- FAMRI Center
No surprise: In anticipation of ALA report, tobacco industry ally claims massive cigarette smuggling due to cigarette taxes
It’s just like clockwork. A few days before an important public health report that could damage the tobacco companies is due to be released, a “new” report pops up in the press designed to discredit or deflect the upcoming report.
This time the important public health report is the American Lung Association’s annual State of Tobacco Control, due to be released on Wednesady, January 16. This report, which grades the federal government and the states on a range of tobacco control policies, including tobacco taxes, tobacco control program funding, smokefree air, and cessation funding, almost always generates media and public attention.
That’s why it is not surprising that on January 8, the Mackinac Center, a right-wing think tank in Michigan with a long history of supporting the tobacco companies’ opposition to tobacco tax increases, posted a comment on its web site claiming that “Higher Cigarette Taxes Create Lucrative, Dangerous Black Market.” They even provided a chart showing state-by-state estimates of the smuggling, which was uncritically reported by the Sacramento Bee here in California.
Not surprisingly, the tobacco companies have financed Mackinac since at least the 1990s (for example, see money for 1995, 1996, 1997, and 1999), so one needs to consider the source when assessing Mackinac’s policy pronouncements.
There are two fundamental assumptions, buried on pages 73 and 74 in an appendix, in the original 2008 Mackinac report that the current claims are based on:
- Under-reporting of smoking prevalence is not a major concern for our study and any changes in the rate of under-reporting varies identically across all states and follows a linear trend.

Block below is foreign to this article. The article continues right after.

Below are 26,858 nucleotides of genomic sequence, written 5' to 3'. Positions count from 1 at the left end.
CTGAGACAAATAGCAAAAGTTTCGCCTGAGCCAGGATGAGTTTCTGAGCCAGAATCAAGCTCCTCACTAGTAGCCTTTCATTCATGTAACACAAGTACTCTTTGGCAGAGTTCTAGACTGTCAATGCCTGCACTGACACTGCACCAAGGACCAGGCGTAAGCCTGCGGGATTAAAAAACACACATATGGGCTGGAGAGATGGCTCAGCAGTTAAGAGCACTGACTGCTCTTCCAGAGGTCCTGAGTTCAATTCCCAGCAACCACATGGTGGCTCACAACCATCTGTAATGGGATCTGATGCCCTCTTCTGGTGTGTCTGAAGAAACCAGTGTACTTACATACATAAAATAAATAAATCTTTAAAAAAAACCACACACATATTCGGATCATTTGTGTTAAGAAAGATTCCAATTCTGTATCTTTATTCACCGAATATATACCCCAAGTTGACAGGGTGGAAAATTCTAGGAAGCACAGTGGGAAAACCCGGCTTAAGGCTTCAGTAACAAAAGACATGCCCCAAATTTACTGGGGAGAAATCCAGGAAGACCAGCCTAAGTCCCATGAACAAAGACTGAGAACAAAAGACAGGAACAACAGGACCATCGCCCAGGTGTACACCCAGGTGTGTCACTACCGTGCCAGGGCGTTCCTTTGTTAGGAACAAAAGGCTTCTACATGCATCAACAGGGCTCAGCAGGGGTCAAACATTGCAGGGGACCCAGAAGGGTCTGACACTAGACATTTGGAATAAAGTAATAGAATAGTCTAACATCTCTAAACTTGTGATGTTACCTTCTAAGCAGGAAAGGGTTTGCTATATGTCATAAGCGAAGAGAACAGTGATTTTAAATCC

- Smoking intensity does not vary across states and that it trends linearly through time.
Based on these two assumptions Mackinac uses the reported smoking prevalence and reported taxable sales to estimate what the differences are state-by-state, then attributes these differences to smuggling into or out of the states.
The reality is that both of these assumptions are wrong. The fact that people under-report smoking behavior is well established by comparing reported smoking behavior with objective measures of nicotine intake (using cotinine, a biomarker of nicotine; see for, example, some of these papers). In addition, there are wide variations in the number of cigarettes smoked per capita across states. (Mackinac could have looked up the numbers in Table 3 in Cigarette Smoking Prevalence and Policies in 50 States or computed it from Table 11 in the industry’s Tax Burden on Tobacco instead of assuming these differences away.)
Indeed, as in other areas the industry’s public statements about smuggling contradict what they are saying in private inside the companies.
This is not to say that there are no cross-border sales of cigarettes in the United States; there are. In California they amount to a few percent of consumption, way below the 36% Mackinac claims.
But, then, the tobacco companies and their paid apologists have never been about accuracy. It is all about protecting the companies’ profits, in this case almost certainly by trying to diffuse the implications for increasing the tobacco tax that will follow from upcoming report from the American Lung Association.